Presentation on theme: "Informational Text Audience: 6-12 ELA Teachers Module 1: Common Core Instruction for ELA & Literacy Area V Regional Superintendents of Schools Robert Daiber."— Presentation transcript:
Informational Text Audience: 6-12 ELA Teachers Module 1: Common Core Instruction for ELA & Literacy Area V Regional Superintendents of Schools Robert Daiber ● Keri Garrett ● Marchelle Kassebaum ● Kelton Davis ● Larry Pfeiffer ● Susan Sarfaty ● Julie Wollerman
Become familiar with the 6-12 CCSS Informational Text Reading Standards Identify a few of the standards that may be new (or a new emphasis) for teachers Become aware of relevant resources in K-12 Teachers: Building Comprehension in the Common Core, a resource aligned with the CCSS and the K-12 Literacy Framework. ◦ http://www.ode.state.or.us/teachlearn/subjects/elarts/readin g/literacy/have-you-ever.pdf 2 Expected outcomes
GradeLiterary TextInformational Text 450% 845%55% 1230%70% 3 Distribution of text types in NAEP The Standards follow NAEP’s lead in increasing the proportion of informational text students read at each grade level.
4 Increased quantity of materials and instructional time devoted to informational text English Language Arts Literature fiction, drama, poetry Literary Nonfiction Social Studies, Science, Technical Subjects Other informational Text
Provides an ideal context for building language, vocabulary, knowledge, and reasoning Is challenging and complex and has deep comprehension-building potential Is an opportunity for students to learn how to engage, interact, and have “conversations” with the text in ways that prepare them for the type of experiences they will encounter in college and careers. 5 Why more informational text?
In Reading standards (RI 1 – 10, RH 1– 10, RST 1– 10) In Writing standards ◦ Students conduct research, draw evidence to support arguments and analyses, compare texts, etc. In Speaking and Listening standards ◦ Students prepare for conversations and collaborations, present findings and supporting evidence, etc. In Language standards ◦ Students acquire academic and domain-specific vocabulary, use context to determine meaning, etc. 6 Informational text prominent in CCSS
Literary nonfiction. For purposes of CCSS, ◦ Biographies, memoirs, speeches, opinion pieces ◦ Essays about art, literature, journalism, etc. ◦ Historical, scientific, technical, or economic accounts written for a broad audience ◦ Distinguished by literary techniques and artistic vision Emphasis is on text structure other than narrative Arguments (such as those in the Founding Documents) are emphasized throughout the Standards. 7 What is informational text in ELA?
Read through the 6-11/12 continuum of several of the Reading Informational Text standards (#1 – 10) on the Handout “CCSS Reading Informational Text Standards 6 – 11/12.” Remember that each “step up” in task difficulty is matched by a “step up” in text complexity. Identify the “step up” in task difficulty at each grade 6 – 11/12 for several standards. 8 Activity: Progression of difficulty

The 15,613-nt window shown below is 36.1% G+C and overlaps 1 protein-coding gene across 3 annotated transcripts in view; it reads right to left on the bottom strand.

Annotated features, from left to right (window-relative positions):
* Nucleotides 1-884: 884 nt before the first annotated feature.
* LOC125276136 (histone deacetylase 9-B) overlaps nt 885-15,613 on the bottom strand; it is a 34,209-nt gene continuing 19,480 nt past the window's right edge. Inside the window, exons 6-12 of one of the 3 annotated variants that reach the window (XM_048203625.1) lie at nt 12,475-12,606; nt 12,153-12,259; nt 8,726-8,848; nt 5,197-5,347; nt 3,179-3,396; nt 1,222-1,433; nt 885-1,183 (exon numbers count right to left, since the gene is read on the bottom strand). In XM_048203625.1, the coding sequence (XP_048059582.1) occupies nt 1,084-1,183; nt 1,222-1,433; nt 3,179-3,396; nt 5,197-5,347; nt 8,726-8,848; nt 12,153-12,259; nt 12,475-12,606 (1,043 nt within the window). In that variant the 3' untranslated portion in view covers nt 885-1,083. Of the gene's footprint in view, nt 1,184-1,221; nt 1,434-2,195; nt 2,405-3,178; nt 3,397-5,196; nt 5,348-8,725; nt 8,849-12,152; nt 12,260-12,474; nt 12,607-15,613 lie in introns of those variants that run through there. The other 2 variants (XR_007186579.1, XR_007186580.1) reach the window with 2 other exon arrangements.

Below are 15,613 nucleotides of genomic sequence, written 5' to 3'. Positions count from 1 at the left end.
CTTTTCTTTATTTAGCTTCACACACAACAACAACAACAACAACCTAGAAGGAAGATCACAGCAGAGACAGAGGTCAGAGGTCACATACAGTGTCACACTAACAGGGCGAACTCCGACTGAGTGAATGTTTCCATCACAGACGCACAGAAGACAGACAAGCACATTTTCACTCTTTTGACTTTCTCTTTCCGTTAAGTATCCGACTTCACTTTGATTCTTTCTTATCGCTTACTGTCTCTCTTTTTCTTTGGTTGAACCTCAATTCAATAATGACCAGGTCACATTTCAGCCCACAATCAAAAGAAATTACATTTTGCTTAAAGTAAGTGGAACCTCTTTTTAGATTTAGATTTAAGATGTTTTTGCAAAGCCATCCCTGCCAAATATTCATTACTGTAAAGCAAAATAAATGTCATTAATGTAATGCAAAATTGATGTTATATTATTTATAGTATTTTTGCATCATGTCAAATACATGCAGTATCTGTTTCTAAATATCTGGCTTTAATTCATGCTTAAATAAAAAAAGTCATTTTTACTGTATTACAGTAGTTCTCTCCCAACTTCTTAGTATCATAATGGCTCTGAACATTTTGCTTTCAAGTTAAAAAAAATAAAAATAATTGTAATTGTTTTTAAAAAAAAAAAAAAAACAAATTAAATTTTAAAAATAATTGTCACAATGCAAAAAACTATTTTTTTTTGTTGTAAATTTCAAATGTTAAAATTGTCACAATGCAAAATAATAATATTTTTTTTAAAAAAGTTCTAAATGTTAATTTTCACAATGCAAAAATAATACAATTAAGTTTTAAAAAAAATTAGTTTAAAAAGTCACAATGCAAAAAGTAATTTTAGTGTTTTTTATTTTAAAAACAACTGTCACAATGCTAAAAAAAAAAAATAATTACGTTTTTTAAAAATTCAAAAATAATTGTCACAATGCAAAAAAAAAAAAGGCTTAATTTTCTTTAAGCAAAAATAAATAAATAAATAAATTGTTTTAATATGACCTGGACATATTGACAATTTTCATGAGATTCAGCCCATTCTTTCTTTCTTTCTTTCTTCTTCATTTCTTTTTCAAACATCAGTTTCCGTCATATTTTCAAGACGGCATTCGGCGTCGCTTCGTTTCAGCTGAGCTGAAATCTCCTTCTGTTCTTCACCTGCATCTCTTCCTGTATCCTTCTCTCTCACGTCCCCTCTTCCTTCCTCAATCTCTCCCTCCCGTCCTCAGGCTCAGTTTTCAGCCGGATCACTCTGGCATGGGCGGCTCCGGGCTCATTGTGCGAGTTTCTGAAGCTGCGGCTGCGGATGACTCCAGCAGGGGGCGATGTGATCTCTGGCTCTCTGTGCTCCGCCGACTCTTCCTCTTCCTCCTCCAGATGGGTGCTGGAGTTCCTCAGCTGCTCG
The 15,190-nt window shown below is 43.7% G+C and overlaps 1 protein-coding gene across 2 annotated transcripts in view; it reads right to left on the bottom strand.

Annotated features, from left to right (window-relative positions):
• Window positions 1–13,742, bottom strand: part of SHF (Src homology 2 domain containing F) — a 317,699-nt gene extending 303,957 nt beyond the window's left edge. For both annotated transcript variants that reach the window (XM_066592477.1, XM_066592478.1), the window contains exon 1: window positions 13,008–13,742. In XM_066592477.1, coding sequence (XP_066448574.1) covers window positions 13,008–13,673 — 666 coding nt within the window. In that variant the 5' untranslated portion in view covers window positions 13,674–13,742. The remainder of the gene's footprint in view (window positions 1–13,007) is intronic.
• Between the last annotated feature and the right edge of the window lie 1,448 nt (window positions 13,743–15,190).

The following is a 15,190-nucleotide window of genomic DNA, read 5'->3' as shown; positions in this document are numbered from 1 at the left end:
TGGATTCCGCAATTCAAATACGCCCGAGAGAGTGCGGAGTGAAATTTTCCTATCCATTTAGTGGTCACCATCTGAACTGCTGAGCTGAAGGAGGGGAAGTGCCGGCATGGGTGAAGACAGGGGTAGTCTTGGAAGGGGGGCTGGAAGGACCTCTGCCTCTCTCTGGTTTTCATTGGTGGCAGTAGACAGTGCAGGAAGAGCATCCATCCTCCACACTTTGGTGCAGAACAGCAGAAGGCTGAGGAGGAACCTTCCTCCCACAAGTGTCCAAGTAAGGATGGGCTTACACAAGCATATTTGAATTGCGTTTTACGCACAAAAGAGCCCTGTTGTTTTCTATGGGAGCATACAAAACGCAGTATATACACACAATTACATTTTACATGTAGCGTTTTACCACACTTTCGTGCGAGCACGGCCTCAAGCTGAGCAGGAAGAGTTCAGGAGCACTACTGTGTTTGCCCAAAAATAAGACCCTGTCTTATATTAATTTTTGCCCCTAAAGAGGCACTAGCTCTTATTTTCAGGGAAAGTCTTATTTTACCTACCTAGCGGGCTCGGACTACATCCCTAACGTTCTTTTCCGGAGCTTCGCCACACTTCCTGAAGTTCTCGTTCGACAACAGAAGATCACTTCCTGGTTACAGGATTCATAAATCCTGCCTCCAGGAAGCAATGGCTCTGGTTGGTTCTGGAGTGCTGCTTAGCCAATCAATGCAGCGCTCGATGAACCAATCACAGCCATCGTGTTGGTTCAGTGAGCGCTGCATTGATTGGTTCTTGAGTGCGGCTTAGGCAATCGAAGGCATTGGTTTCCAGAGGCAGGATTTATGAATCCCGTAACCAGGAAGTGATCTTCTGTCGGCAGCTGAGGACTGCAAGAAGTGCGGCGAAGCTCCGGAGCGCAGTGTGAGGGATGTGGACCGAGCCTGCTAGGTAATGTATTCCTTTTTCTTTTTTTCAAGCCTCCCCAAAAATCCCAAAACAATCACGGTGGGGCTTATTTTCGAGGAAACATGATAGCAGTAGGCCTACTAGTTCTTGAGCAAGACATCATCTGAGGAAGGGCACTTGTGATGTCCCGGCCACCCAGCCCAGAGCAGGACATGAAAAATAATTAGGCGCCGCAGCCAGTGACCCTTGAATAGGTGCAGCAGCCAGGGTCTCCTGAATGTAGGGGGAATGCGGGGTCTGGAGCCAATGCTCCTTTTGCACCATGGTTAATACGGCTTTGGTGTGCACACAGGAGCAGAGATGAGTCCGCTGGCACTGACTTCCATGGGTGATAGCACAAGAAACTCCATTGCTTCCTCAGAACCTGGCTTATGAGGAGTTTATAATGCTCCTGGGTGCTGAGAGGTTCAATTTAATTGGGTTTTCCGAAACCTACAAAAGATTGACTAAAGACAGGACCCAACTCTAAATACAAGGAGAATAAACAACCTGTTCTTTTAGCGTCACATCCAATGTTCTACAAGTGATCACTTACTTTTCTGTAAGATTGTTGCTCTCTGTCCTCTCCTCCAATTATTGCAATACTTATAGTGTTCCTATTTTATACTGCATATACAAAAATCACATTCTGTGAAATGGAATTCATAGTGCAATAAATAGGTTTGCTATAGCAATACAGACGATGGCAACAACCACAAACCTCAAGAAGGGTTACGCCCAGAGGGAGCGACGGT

7 – “assessing whether the reasoning is sound and the evidence is relevant and sufficient to support the claim” 8 – “recognize when irrelevant evidence is introduced” 9-10 – “valid” reasoning; “identify false statements and fallacious reasoning” 11-12 “seminal U. S. texts”; “constitutional principles and use of legal reasoning”; “premises, purposes, and arguments in works of public advocacy” 9 Standard 8 progression of difficulty
Identify grade-specific standards that are new at your grade(s) or represent a new emphasis in classroom instruction at your grade(s). Think about the instructional strategies and approaches that you will apply to these standards. 10 Activity: What’s new at your grade level?
Close read ◦ Working with partners, examine Reading Informational Text Standards 2, 3, 5 at your grade level. Differentiate ◦ Put into your own words how each standard is different from the other two. 13 Activity: Standards 2,3,5
Students using note-taking organizers, question charts, prompt sheets, etc. Teachers explicitly teaching discipline-specific as well as generic comprehension strategies. An emphasis on subject-area reading strategies for students struggling with reading. Teachers collaboratively planning and preparing text and materials. Task-based accountability built into every lesson task. 15 Classroom snapshot: You would see
Teachers modeling generic as well as discipline-specific comprehension strategies. Teachers modeling reasoning by thinking out loud. Students expressing opinions with explained positions and reasoning. Students using knowledge of text structure and genres to predict main and subordinate ideas. Students and teachers summarizing a discussion when it closes. 16 Classroom snapshot: You would hear
Approximately what percentage of instructional time and materials will be devoted to literary nonfiction in your grade(s)? What is one standard new or new in emphasis at your grade(s) that will impact your instruction? What is one strategy, approach, or classroom context that supports learning to read informational text? 17 How did we do?
Cross-grade level groups select one standard and develop a short lesson at each grade level, illustrating the 6-11/12 progression. 18 Suggested follow-up activities